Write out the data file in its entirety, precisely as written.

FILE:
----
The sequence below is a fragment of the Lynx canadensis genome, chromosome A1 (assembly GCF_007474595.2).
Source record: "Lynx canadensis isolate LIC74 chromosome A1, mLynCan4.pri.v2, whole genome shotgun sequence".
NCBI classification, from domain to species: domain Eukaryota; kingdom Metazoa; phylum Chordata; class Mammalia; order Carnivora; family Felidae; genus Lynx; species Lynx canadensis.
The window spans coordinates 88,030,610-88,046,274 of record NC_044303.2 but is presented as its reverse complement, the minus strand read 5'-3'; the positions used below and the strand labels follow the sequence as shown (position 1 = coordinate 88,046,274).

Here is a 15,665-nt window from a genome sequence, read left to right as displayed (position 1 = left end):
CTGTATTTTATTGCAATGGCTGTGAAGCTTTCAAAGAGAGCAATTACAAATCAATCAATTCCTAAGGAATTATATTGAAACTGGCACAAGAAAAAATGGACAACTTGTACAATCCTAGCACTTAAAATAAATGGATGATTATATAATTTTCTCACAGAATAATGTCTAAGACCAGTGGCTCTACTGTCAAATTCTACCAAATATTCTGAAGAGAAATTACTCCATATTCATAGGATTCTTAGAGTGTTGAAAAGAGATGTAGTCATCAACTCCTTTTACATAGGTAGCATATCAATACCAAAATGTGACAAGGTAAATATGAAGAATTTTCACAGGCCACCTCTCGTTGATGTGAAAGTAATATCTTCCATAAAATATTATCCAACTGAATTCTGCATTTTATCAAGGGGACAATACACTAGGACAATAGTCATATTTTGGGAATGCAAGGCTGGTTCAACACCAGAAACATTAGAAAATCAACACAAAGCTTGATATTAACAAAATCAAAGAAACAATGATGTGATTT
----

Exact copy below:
The sequence below is a fragment of the Lynx canadensis genome, chromosome A1 (assembly GCF_007474595.2).
Source record: "Lynx canadensis isolate LIC74 chromosome A1, mLynCan4.pri.v2, whole genome shotgun sequence".
NCBI classification, from domain to species: domain Eukaryota; kingdom Metazoa; phylum Chordata; class Mammalia; order Carnivora; family Felidae; genus Lynx; species Lynx canadensis.
The window spans coordinates 88,030,610-88,046,274 of record NC_044303.2 but is presented as its reverse complement, the minus strand read 5'-3'; the positions used below and the strand labels follow the sequence as shown (position 1 = coordinate 88,046,274).

Here is a 15,665-nt window from a genome sequence, read left to right as displayed (position 1 = left end):
CTGTATTTTATTGCAATGGCTGTGAAGCTTTCAAAGAGAGCAATTACAAATCAATCAATTCCTAAGGAATTATATTGAAACTGGCACAAGAAAAAATGGACAACTTGTACAATCCTAGCACTTAAAATAAATGGATGATTATATAATTTTCTCACAGAATAATGTCTAAGACCAGTGGCTCTACTGTCAAATTCTACCAAATATTCTGAAGAGAAATTACTCCATATTCATAGGATTCTTAGAGTGTTGAAAAGAGATGTAGTCATCAACTCCTTTTACATAGGTAGCATATCAATACCAAAATGTGACAAGGTAAATATGAAGAATTTTCACAGGCCACCTCTCGTTGATGTGAAAGTAATATCTTCCATAAAATATTATCCAACTGAATTCTGCATTTTATCAAGGGGACAATACACTAGGACAATAGTCATATTTTGGGAATGCAAGGCTGGTTCAACACCAGAAACATTAGAAAATCAACACAAAGCTTGATATTAACAAAATCAAAGAAACAATGATGTGATTT